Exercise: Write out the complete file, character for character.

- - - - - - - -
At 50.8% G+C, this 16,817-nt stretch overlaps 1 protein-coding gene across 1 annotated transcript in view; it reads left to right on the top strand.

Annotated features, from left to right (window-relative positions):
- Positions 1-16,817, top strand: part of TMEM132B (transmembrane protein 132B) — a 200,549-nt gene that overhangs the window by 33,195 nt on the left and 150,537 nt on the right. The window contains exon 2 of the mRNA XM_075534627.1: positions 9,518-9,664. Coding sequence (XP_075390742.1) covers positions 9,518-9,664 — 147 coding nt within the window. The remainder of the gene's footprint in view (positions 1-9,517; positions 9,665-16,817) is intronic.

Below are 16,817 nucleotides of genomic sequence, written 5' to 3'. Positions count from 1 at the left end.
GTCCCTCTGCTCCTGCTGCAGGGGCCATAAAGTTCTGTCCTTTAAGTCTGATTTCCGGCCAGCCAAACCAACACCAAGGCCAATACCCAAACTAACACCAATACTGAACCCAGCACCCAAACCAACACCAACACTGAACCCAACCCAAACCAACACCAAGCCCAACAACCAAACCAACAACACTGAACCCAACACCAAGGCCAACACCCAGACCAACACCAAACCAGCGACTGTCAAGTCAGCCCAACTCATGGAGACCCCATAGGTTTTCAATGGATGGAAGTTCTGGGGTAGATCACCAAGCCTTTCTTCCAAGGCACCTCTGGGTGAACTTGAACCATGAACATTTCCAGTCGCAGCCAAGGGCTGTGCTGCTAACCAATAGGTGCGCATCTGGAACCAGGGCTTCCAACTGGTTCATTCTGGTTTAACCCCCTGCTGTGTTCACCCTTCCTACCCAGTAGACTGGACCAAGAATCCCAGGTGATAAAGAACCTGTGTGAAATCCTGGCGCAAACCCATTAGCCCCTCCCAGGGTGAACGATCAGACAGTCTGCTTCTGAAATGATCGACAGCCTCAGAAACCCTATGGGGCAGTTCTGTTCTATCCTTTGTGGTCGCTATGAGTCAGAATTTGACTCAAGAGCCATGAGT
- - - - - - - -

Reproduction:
At 50.8% G+C, this 16,817-nt stretch overlaps 1 protein-coding gene across 1 annotated transcript in view; it reads left to right on the top strand.

Annotated features, from left to right (window-relative positions):
- Positions 1-16,817, top strand: part of TMEM132B (transmembrane protein 132B) — a 200,549-nt gene that overhangs the window by 33,195 nt on the left and 150,537 nt on the right. The window contains exon 2 of the mRNA XM_075534627.1: positions 9,518-9,664. Coding sequence (XP_075390742.1) covers positions 9,518-9,664 — 147 coding nt within the window. The remainder of the gene's footprint in view (positions 1-9,517; positions 9,665-16,817) is intronic.

Below are 16,817 nucleotides of genomic sequence, written 5' to 3'. Positions count from 1 at the left end.
GTCCCTCTGCTCCTGCTGCAGGGGCCATAAAGTTCTGTCCTTTAAGTCTGATTTCCGGCCAGCCAAACCAACACCAAGGCCAATACCCAAACTAACACCAATACTGAACCCAGCACCCAAACCAACACCAACACTGAACCCAACCCAAACCAACACCAAGCCCAACAACCAAACCAACAACACTGAACCCAACACCAAGGCCAACACCCAGACCAACACCAAACCAGCGACTGTCAAGTCAGCCCAACTCATGGAGACCCCATAGGTTTTCAATGGATGGAAGTTCTGGGGTAGATCACCAAGCCTTTCTTCCAAGGCACCTCTGGGTGAACTTGAACCATGAACATTTCCAGTCGCAGCCAAGGGCTGTGCTGCTAACCAATAGGTGCGCATCTGGAACCAGGGCTTCCAACTGGTTCATTCTGGTTTAACCCCCTGCTGTGTTCACCCTTCCTACCCAGTAGACTGGACCAAGAATCCCAGGTGATAAAGAACCTGTGTGAAATCCTGGCGCAAACCCATTAGCCCCTCCCAGGGTGAACGATCAGACAGTCTGCTTCTGAAATGATCGACAGCCTCAGAAACCCTATGGGGCAGTTCTGTTCTATCCTTTGTGGTCGCTATGAGTCAGAATTTGACTCAAGAGCCATGAGT